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Puts a Human Face on Chronic Homelessness and Its Costs
Richard’s Reality: The Costs of Chronic Homelessness in Context is modeled on the story of “million-dollar Murray,” a Reno resident who was chronically homeless over a decade. This report combines personal stories with actual and average costs for basic assistance such as emergency shelter and healthcare. Richard’s Reality also provides background on the more than 14,000 people—adults and children—in Maricopa County who experience homelessness each year and some of the public and private organizations that provide services to them.
The report balances hard costs with the real-life challenges and the “voice of experience” of individuals and families who are chronically homeless. As shown by the stories of Richard, Sam, Bart, Oscar, and others, residents who are chronically homeless generally:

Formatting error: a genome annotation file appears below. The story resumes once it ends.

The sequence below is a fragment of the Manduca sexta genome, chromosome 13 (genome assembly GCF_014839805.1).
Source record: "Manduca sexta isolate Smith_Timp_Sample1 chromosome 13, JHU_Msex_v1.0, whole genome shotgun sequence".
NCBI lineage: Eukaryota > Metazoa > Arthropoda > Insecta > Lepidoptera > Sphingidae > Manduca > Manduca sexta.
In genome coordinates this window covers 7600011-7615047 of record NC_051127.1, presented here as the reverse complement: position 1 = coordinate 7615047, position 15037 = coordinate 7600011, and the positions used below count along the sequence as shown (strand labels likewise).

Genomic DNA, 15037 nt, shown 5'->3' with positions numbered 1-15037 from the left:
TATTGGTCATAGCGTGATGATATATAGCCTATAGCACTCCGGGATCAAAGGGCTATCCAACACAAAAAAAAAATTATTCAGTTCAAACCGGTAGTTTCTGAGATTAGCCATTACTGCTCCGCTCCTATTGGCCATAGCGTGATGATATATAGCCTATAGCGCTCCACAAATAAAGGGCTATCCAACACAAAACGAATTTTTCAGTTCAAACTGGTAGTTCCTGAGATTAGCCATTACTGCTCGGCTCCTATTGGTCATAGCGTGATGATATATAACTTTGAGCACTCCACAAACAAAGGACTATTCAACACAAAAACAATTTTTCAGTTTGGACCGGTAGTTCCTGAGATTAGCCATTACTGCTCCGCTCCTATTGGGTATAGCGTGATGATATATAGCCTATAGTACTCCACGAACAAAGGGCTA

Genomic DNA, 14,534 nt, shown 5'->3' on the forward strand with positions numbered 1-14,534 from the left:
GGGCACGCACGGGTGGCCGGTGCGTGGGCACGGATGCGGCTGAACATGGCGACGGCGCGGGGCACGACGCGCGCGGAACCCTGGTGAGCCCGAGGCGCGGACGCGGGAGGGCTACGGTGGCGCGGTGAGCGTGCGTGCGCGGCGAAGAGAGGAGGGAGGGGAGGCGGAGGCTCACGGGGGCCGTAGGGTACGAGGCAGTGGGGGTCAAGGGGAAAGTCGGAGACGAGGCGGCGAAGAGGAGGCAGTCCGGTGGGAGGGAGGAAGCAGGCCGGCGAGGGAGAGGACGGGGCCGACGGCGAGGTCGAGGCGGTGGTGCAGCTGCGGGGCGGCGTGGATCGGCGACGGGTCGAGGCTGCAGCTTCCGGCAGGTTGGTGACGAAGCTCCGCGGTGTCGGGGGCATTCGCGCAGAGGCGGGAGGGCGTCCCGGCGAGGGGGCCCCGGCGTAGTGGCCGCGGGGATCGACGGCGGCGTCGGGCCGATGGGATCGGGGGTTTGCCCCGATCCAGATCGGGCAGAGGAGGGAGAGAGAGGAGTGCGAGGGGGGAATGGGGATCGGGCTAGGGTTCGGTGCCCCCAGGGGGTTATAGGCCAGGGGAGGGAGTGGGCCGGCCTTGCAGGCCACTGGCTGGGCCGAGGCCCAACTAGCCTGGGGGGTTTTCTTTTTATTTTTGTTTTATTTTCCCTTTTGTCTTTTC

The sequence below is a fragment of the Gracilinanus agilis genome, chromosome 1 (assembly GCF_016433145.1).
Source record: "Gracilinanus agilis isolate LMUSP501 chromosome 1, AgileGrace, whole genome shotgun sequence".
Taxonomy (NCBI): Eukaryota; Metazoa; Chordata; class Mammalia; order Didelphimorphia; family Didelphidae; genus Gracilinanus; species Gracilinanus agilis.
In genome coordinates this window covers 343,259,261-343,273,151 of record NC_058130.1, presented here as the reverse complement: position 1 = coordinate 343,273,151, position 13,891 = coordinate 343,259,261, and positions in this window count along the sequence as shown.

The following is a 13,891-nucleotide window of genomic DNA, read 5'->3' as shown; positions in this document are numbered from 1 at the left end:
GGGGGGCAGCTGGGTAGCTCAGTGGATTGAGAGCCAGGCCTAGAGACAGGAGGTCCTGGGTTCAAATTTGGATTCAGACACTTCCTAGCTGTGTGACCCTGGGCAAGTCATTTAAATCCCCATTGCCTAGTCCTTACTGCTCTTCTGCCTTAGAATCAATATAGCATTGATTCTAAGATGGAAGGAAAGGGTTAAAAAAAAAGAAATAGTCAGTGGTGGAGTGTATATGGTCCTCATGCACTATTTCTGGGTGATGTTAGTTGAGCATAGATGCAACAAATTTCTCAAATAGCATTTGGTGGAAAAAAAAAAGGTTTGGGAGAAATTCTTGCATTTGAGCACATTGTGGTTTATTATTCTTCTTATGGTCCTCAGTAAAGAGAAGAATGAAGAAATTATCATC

- Have serious health problems, often including substance abuse and psychiatric illnesses
- Use the homeless assistance system and other services frequently
- Have limited support personally or in the community
- Experience the effects of multiple problems simultaneously
- Are left to fragmented systems of care
The work reveals a population with high levels of need and potentially high price tags for services. For example, a frequent user of shelters for homeless persons tends to be in an emergency shelter for 70% of a year for a cost of more than $7,300 per year at a minimum. The highest costs are for emergency healthcare, ambulance services, and hospitalizations.
Richard’s Reality is prepared in collaboration with the Office of Community Partnerships and Innovative Practices at the Arizona Department of Economic Security.